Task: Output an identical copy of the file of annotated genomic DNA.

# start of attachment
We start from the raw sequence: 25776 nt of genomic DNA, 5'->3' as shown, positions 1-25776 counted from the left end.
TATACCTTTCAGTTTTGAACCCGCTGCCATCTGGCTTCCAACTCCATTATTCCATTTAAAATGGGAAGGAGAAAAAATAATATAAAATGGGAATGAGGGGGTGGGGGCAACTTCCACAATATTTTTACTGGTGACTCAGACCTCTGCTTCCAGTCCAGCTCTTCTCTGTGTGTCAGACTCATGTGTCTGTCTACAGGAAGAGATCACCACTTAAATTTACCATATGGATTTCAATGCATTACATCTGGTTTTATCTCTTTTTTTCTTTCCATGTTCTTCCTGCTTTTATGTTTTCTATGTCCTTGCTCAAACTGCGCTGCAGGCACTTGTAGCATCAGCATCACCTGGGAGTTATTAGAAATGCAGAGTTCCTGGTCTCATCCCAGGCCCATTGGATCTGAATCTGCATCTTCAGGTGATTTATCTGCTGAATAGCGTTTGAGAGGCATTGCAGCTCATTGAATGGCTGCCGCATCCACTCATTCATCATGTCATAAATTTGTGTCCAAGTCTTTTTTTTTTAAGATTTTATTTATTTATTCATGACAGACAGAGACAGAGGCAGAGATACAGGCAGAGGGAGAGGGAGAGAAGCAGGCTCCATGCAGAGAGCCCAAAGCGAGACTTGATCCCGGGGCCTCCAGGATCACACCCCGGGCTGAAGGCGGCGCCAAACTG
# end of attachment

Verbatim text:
We start from the raw sequence: 25776 nt of genomic DNA, 5'->3' as shown, positions 1-25776 counted from the left end.
TATACCTTTCAGTTTTGAACCCGCTGCCATCTGGCTTCCAACTCCATTATTCCATTTAAAATGGGAAGGAGAAAAAATAATATAAAATGGGAATGAGGGGGTGGGGGCAACTTCCACAATATTTTTACTGGTGACTCAGACCTCTGCTTCCAGTCCAGCTCTTCTCTGTGTGTCAGACTCATGTGTCTGTCTACAGGAAGAGATCACCACTTAAATTTACCATATGGATTTCAATGCATTACATCTGGTTTTATCTCTTTTTTTCTTTCCATGTTCTTCCTGCTTTTATGTTTTCTATGTCCTTGCTCAAACTGCGCTGCAGGCACTTGTAGCATCAGCATCACCTGGGAGTTATTAGAAATGCAGAGTTCCTGGTCTCATCCCAGGCCCATTGGATCTGAATCTGCATCTTCAGGTGATTTATCTGCTGAATAGCGTTTGAGAGGCATTGCAGCTCATTGAATGGCTGCCGCATCCACTCATTCATCATGTCATAAATTTGTGTCCAAGTCTTTTTTTTTTAAGATTTTATTTATTTATTCATGACAGACAGAGACAGAGGCAGAGATACAGGCAGAGGGAGAGGGAGAGAAGCAGGCTCCATGCAGAGAGCCCAAAGCGAGACTTGATCCCGGGGCCTCCAGGATCACACCCCGGGCTGAAGGCGGCGCCAAACTG